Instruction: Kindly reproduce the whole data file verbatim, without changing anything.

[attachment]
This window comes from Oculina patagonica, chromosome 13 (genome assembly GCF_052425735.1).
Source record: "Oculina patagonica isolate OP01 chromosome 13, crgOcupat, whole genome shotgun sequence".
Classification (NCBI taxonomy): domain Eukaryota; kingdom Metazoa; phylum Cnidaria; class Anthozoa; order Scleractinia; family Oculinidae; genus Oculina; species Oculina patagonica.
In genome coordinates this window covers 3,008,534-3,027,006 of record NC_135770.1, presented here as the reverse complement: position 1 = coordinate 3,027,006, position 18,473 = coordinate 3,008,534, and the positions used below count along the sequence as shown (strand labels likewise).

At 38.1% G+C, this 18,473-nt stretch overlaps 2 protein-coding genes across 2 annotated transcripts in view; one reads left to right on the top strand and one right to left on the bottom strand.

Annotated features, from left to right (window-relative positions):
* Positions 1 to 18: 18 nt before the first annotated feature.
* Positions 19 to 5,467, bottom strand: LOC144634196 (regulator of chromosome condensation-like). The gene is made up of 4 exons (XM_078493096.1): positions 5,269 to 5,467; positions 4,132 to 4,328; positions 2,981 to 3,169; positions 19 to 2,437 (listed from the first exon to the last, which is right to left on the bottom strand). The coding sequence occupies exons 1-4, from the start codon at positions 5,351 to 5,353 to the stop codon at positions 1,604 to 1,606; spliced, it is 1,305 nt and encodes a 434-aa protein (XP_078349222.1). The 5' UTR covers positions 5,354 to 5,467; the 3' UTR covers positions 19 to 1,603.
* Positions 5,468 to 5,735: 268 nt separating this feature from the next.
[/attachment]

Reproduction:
This window comes from Oculina patagonica, chromosome 13 (genome assembly GCF_052425735.1).
Source record: "Oculina patagonica isolate OP01 chromosome 13, crgOcupat, whole genome shotgun sequence".
Classification (NCBI taxonomy): domain Eukaryota; kingdom Metazoa; phylum Cnidaria; class Anthozoa; order Scleractinia; family Oculinidae; genus Oculina; species Oculina patagonica.
In genome coordinates this window covers 3,008,534-3,027,006 of record NC_135770.1, presented here as the reverse complement: position 1 = coordinate 3,027,006, position 18,473 = coordinate 3,008,534, and the positions used below count along the sequence as shown (strand labels likewise).

At 38.1% G+C, this 18,473-nt stretch overlaps 2 protein-coding genes across 2 annotated transcripts in view; one reads left to right on the top strand and one right to left on the bottom strand.

Annotated features, from left to right (window-relative positions):
* Positions 1 to 18: 18 nt before the first annotated feature.
* Positions 19 to 5,467, bottom strand: LOC144634196 (regulator of chromosome condensation-like). The gene is made up of 4 exons (XM_078493096.1): positions 5,269 to 5,467; positions 4,132 to 4,328; positions 2,981 to 3,169; positions 19 to 2,437 (listed from the first exon to the last, which is right to left on the bottom strand). The coding sequence occupies exons 1-4, from the start codon at positions 5,351 to 5,353 to the stop codon at positions 1,604 to 1,606; spliced, it is 1,305 nt and encodes a 434-aa protein (XP_078349222.1). The 5' UTR covers positions 5,354 to 5,467; the 3' UTR covers positions 19 to 1,603.
* Positions 5,468 to 5,735: 268 nt separating this feature from the next.